Portland has vibrant arts community, but like in most cities, artistic programs work hand-to-mouth. Funding is too inadequate. Performances are too few. Seats are too empty. To illustrate the need for regularly working artists to support their sisters and brothers, Work for Art brought in two Taiko drummers and four dancers to whet our whistle for possibilities.
From Portland Taiko's website: "Taiko, the Japanese word for drum and the name of the art form, has its roots in ancient Japanese tradition and was used in religious ceremonies, community festivals and theater. The boundaries of villages were defined by the distance from which the community taiko could be heard. American taiko was born in the late 1960s, and it became a powerful symbol of voice during the struggle for redress of the Japanese American internment."
These massive drums echoed like thunder throughout the studio. Headphones went down and people were drawn to the big sounds.
Three floors up four contemporary dancers in socked feet demonstrated why Portland's NW Dance Project is known throughout the world.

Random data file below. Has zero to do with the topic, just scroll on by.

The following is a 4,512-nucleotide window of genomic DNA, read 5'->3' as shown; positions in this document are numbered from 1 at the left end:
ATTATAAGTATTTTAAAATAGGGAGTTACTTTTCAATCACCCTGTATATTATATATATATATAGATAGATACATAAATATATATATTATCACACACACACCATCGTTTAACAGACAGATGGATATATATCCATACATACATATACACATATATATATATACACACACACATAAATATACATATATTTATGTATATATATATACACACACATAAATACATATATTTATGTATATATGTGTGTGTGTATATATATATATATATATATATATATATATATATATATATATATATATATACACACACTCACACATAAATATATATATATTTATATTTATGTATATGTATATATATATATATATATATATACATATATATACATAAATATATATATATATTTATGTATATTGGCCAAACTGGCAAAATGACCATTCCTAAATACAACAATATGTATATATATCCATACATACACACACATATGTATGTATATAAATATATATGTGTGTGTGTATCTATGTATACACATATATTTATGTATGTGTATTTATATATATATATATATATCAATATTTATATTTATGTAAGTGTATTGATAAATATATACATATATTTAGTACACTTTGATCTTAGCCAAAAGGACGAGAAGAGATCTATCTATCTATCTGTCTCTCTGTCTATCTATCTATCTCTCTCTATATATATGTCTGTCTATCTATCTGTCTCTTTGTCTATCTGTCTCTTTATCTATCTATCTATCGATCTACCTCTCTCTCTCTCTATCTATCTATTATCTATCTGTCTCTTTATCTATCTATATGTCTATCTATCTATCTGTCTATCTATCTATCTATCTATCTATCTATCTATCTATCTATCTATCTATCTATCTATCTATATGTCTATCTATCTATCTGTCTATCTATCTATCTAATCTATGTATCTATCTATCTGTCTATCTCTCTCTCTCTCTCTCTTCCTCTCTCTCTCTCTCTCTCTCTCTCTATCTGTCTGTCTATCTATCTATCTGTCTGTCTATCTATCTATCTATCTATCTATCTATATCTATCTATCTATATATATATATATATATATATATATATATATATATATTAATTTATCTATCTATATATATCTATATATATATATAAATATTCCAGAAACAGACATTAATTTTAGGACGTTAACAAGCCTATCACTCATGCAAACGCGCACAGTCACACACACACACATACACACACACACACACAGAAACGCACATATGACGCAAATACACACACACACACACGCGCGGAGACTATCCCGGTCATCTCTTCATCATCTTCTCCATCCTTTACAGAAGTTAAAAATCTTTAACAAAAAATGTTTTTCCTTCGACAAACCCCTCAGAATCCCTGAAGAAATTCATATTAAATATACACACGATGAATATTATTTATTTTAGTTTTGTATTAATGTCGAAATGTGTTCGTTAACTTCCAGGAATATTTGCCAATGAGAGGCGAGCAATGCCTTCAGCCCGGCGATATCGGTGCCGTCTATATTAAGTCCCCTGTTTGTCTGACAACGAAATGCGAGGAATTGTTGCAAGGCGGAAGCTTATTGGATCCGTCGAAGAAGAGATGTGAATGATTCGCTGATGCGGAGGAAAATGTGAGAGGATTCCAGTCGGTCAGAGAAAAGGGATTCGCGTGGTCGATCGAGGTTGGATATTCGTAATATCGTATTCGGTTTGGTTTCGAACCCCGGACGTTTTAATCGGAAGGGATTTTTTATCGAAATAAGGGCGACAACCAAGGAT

NW Dance Project's Artistic Director, Sarah Slipper
Behind our doors, we make art everyday. We fabricate it, model it in pixels, draw it with a stylus. Sometimes, though, we need a reminder of what other artists are doing with body movement, sounds and words. This treat was special, and we thank Work for Art for honoring their beneficiaries and pushing us to give.
About Work for Art: "Donations to Work for Art’s Community Fund and Arts Education Fund support 100+ vital arts and culture organizations every year—encompassing dance, visual arts, music, literary arts, media arts, theater, cultural arts, and arts education. Work for Art raises these funds primarily through employee charitable campaigns at workplaces in Oregon and SW Washington."
Photos by Alise Munson